Social media-based secondary distribution of HIV/syphilis self-testing among Chinese men who have sex with men.
BACKGROUND: Social media and secondary distribution (distributing self-testing kits by indexes through their networks) both show strong promise to improve HIV self-testing uptake. We assessed an implementation program in Zhuhai, China, which focused on the secondary distribution of HIV/syphilis self-test kits among men who have sex with men (MSM) via social media. METHODS: Men of age 16 or above, born biologically male, and ever had sex with another man were recruited as indexes. Banner ads on a social media platform invited the participants to apply for up to five self-test kits every three-months. Index men paid a deposit of 15 USD/kit refundable upon submitting a photograph of a completed test result via an online submission system. They were informed that they could distribute the kits to others (referred to as "alters"). RESULTS: A total of 371 unique index men applied for 1150 kits (mean age=28.7±6.9), of which 1141 test results were returned (99%). Among them, 1099 were valid test results, 810 (74%) were from 331 unique index men, and 289 tests (26%) were from 281 unique alters. Compared to index men, a higher proportion of alters were naïve HIV testers (40% VS. 21%, P<0.001). The total HIV self-test reactivity rate was 3%, with alters having a significantly higher rate than indexes(5% VS 2%, P=0.008). A total of 21 people (3%) had a reactive syphilis test result. CONCLUSIONS: Integrating social media with the secondary distribution of self-test kits may hold promise to increase HIV/syphilis testing coverage and case identification among MSM.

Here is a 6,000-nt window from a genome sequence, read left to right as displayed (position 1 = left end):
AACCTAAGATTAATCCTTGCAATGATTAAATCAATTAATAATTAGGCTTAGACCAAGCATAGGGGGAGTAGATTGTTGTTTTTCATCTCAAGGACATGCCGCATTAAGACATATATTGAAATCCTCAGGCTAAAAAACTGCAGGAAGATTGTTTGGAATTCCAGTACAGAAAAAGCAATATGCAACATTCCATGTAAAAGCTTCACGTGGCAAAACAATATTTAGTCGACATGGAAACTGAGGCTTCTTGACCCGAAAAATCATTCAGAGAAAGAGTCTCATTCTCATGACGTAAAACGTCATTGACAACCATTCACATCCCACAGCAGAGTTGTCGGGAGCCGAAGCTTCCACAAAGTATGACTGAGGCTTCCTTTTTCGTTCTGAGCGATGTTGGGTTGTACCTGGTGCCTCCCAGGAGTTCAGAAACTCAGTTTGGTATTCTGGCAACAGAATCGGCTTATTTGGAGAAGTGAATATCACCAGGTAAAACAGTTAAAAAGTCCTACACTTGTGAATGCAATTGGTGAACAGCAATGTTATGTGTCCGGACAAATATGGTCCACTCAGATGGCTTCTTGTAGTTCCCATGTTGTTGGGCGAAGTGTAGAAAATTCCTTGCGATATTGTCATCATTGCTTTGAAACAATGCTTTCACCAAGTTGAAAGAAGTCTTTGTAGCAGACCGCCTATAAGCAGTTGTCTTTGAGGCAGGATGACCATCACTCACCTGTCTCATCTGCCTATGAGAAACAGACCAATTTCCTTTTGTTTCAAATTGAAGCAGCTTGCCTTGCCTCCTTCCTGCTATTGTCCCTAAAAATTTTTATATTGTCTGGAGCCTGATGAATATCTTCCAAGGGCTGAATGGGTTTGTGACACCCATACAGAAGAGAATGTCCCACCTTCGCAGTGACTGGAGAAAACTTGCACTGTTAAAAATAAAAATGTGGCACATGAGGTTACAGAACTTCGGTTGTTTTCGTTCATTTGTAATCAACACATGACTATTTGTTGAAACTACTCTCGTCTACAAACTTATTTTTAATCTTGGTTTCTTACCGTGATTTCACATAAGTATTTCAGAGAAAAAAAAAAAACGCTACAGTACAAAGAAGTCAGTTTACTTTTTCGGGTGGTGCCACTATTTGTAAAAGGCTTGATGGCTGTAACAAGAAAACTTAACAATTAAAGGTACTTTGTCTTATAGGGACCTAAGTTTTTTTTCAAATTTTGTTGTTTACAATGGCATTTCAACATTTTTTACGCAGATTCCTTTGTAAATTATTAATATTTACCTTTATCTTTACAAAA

Wu, D; Zhou, Y; Yang, N; Huang, S; He, X; Tucker, J; Li, X; Smith, K; Ritchwood, T; Jiang, X; Liu, X; Wang, Y; Huang, W; Ong, J; Fu, H; Bao, H; Pan, S; Dai, W; Tang, W
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